11. Hi @joe_l, I'd suggest it is a simplification rather than an enhancement. As well as preventing the creation of HUGE documents, the changes remove ambiguity and mean the "correct" thing is done all the time - this is what your drawing actually looks like. Because many CAD packages don't render lines on-screen with their specified weights, it's very easy to forget to update them to something appropriate for your drawing. The default line weight is 0.25mm so if your drawing's dimensions are sub-millimetre, you should really change your line weights to something more appropriate, but we understand that isn't always a priority when making a drawing. We added the hairline view mode specifically for dealing with drawings which have inappropriate line weights and to make Affinity feel more like Autocad. The ambiguity I was referring to is the "Fit Model to Page" option would apply an arbitrary scale to your drawing. Most of the time, the page size isn't specified for model layouts in DXF files, so the software would have to default to something. While that may look nice on screen, you'd get nonsense results from things like the measure tool, or even worse, you'd get results that are almost correct, but not quite.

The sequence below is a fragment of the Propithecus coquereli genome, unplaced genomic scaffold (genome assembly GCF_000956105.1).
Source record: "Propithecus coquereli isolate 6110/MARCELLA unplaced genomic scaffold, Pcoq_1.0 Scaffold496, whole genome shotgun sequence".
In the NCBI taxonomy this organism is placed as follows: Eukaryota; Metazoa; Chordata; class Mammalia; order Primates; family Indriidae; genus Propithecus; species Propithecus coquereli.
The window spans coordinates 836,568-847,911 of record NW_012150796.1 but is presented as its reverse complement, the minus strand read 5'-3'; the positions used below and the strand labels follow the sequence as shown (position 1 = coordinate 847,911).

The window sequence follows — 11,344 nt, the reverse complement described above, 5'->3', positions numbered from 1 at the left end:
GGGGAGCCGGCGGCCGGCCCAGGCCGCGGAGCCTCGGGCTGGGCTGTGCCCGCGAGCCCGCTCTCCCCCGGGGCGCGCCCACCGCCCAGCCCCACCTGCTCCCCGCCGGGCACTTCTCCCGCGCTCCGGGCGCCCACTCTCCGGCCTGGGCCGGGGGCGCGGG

12. Hi @woefi, We made the changes to the import options because it was possible to specify combinations that would ask the app to do crazy things (e.g. make quadrillion pixel documents). In your case, I'd suggest either: 1. Turning on the hairline view mode, which will render lines without their weights, just as Autocad does. This is likely the preferable option as it means things like the measure and area tools will give you correct answers. 2. Overriding the insertion units to something larger. You could correct the measurements with a custom drawing scale after import if necessary. Hope that helps. Tim
  13. As a member of the team working on scripting, I can assure you we are not feeding any kind of AI with prompts
  14. Hi @Intuos5, Thanks for reporting this. Both issues have been fixed and will be available in the next release. Regards, Tim